February 24, 2010
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Future of Digital Studies: A Lot To Read

Future of Digital Studies: A Lot To Read
Lewis Wickes Hine. Library of Congress

Here’s a factory picture from the early twentieth century. Its title is long, but repays attention:

A “Reader” in cigar factory, Tampa, Fla. He reads books and newspapers at top of his voice all day long. This is all the education many of these workers receive. He is paid by them and they select what he shall read.

This was a common practice in the workplace in the 19th and early 20th century. And it’s a good idea, because we all have too much that we ought to read. I wonder how the workers determined what should be read. Did they have campaigns for Dickens or Galsworthy, or Gompers and Debs? Did a few workers annoy their colleagues by advocating “more science” or “another story about Africa”?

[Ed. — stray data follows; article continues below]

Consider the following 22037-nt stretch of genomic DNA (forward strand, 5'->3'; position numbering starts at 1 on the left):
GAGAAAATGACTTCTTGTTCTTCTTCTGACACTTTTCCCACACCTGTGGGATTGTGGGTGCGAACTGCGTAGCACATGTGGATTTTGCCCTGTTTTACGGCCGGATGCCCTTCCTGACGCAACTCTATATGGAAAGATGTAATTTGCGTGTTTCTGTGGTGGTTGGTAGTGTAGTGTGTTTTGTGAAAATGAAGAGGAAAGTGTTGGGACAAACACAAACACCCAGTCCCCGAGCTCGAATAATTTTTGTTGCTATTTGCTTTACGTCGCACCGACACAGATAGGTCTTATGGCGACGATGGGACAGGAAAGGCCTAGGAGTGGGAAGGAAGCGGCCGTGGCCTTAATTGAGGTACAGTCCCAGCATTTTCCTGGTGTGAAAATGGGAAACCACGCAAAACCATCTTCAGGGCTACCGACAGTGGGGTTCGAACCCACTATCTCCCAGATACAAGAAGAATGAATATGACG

All this was wiped out be radio and Musak, of course. It was good while it lasted.

But this communal reading also hides the most important fact in the economy of the book: books are numerous. There’s a lot to read, because it’s not terribly expensive to make a book. If you want to make a movie or build a factory, you need lots of money and lots of help. To make a book, you need a year or two of hard work, some dozens or hundreds of readers, and a way to find a few thousand dollars.

You can’t have feature films about lemurs or Javascript heresies, but there’s no problem writing (or finding) books about them.